Acetazolamide acts on neuromuscular transmission abnormalities found in some migraineurs

A. Ambrosini, F. Pierelli, Jean Schoenen

Research output: Contribution to journalArticle

21 Citations (Scopus)

Abstract

Mild subclinical impairment of neuromuscular transmission can be detected with single-fibre electromyography (SFEMG) in subgroups of patients suffering from migraine and could be due to dysfunctioning Ca2+-channels on motor axons controlling stimulation-induced acetylcholine release. Acetazolamide, which is thought to ameliorate ion channel function, was shown effective in familial hemiplegic migraine and episodic ataxia type 2, both of which are associated with mutations of the neuronal Ca2+-channel gene CACNA1A, as well as in aura status. We treated therefore in an open pilot study five non-hemiplegic migraineurs showing mild SFEMG abnormalities with acetazolamide for several weeks. This was followed by a normalization of SFEMG recordings in all patients and by clinical improvement in four. These results support the assumption that the subclinical impairment of neuromuscular transmission found in certain migraineurs might be due to dysfunctioning Ca2+-channels.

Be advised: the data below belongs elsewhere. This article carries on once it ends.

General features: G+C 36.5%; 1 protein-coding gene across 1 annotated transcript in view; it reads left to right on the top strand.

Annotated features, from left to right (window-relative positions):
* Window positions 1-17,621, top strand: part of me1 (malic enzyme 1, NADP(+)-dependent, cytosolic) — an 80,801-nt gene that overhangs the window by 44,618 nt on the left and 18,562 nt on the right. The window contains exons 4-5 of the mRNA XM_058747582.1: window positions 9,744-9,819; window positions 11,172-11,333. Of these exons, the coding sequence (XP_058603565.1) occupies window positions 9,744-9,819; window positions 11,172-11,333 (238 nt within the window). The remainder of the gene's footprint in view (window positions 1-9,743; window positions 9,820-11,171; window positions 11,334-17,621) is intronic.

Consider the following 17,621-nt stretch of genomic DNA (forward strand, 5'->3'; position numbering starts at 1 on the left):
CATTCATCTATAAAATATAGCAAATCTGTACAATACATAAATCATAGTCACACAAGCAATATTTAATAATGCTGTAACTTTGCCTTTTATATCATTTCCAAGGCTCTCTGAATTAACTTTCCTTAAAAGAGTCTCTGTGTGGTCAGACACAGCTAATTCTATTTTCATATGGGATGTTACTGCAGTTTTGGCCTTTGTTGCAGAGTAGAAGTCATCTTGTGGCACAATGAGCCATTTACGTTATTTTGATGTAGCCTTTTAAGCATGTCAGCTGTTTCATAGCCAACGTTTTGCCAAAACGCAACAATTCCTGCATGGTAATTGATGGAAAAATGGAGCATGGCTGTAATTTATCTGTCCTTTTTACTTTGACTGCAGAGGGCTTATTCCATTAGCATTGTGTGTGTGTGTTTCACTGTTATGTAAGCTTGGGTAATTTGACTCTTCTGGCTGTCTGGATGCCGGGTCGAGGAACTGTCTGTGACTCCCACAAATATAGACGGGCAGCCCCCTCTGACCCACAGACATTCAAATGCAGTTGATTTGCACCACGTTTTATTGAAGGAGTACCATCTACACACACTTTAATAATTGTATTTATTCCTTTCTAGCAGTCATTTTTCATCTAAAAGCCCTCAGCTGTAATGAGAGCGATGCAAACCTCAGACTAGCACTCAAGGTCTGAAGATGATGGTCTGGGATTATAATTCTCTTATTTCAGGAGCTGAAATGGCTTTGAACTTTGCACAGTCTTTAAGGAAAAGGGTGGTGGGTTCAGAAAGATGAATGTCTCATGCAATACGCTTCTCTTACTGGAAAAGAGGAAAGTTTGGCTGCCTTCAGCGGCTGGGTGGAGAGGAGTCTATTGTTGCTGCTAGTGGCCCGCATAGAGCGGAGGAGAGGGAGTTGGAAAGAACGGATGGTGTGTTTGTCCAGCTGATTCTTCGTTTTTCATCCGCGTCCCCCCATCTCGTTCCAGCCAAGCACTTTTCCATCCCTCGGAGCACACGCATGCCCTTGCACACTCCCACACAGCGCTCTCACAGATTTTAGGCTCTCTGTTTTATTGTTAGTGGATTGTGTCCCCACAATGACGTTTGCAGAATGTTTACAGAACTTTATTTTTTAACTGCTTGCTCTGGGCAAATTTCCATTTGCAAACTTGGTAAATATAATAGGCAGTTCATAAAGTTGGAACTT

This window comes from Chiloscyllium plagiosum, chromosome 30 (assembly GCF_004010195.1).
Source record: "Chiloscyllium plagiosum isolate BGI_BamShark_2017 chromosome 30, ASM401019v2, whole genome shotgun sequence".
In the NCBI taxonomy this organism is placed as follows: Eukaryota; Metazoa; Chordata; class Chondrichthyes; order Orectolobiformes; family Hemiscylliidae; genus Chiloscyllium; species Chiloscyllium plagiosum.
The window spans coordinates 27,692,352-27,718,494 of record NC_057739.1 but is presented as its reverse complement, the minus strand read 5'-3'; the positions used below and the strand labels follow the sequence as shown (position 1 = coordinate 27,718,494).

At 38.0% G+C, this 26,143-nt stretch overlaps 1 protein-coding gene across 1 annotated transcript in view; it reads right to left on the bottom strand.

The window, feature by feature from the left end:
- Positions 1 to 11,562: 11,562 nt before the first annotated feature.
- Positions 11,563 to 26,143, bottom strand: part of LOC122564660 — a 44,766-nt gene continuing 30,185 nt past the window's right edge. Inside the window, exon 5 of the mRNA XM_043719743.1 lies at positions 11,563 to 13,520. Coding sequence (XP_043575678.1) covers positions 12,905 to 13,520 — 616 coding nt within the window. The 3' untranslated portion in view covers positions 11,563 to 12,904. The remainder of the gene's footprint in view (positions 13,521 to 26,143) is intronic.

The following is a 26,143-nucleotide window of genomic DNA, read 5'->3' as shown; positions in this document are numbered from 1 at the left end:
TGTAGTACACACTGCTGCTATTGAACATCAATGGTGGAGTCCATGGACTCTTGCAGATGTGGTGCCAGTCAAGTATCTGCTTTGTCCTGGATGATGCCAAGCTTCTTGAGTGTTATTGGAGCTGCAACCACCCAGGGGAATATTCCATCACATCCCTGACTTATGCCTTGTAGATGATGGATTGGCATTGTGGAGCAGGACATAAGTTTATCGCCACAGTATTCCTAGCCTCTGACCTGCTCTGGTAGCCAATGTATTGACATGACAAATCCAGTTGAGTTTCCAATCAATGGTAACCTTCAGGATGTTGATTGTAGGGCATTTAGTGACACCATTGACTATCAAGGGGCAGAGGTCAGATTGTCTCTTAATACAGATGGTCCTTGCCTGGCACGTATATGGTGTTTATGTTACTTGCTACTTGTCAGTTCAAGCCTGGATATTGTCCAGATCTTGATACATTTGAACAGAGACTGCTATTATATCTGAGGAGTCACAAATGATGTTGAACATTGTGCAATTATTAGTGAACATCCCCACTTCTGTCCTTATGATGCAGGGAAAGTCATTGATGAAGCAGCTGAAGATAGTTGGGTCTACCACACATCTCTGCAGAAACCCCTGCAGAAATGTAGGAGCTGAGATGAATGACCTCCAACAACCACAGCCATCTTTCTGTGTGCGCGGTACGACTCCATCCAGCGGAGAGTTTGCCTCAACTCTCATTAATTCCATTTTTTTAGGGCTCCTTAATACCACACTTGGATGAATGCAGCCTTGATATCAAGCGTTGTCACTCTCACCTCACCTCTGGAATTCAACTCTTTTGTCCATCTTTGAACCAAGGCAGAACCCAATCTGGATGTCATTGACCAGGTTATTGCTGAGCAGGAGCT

Original languageEnglish
Pages (from-to)75-78
Number of pages4
JournalCephalalgia
Volume23
Issue number2
DOIs
Publication statusPublished - Mar 2003

Fingerprint

Acetazolamide
Electromyography
Migraine with Aura
Migraine Disorders
Ion Channels
Acetylcholine
Axons
Epilepsy
Mutation
Genes

Keywords

  • Acetazolamide
  • Migraine
  • Neuromuscular transmission
  • P/Q-type Ca-channels
  • Single-fibre EMG

ASJC Scopus subject areas

  • Clinical Neurology

Cite this

Acetazolamide acts on neuromuscular transmission abnormalities found in some migraineurs. / Ambrosini, A.; Pierelli, F.; Schoenen, Jean.

In: Cephalalgia, Vol. 23, No. 2, 03.2003, p. 75-78.

Research output: Contribution to journalArticle

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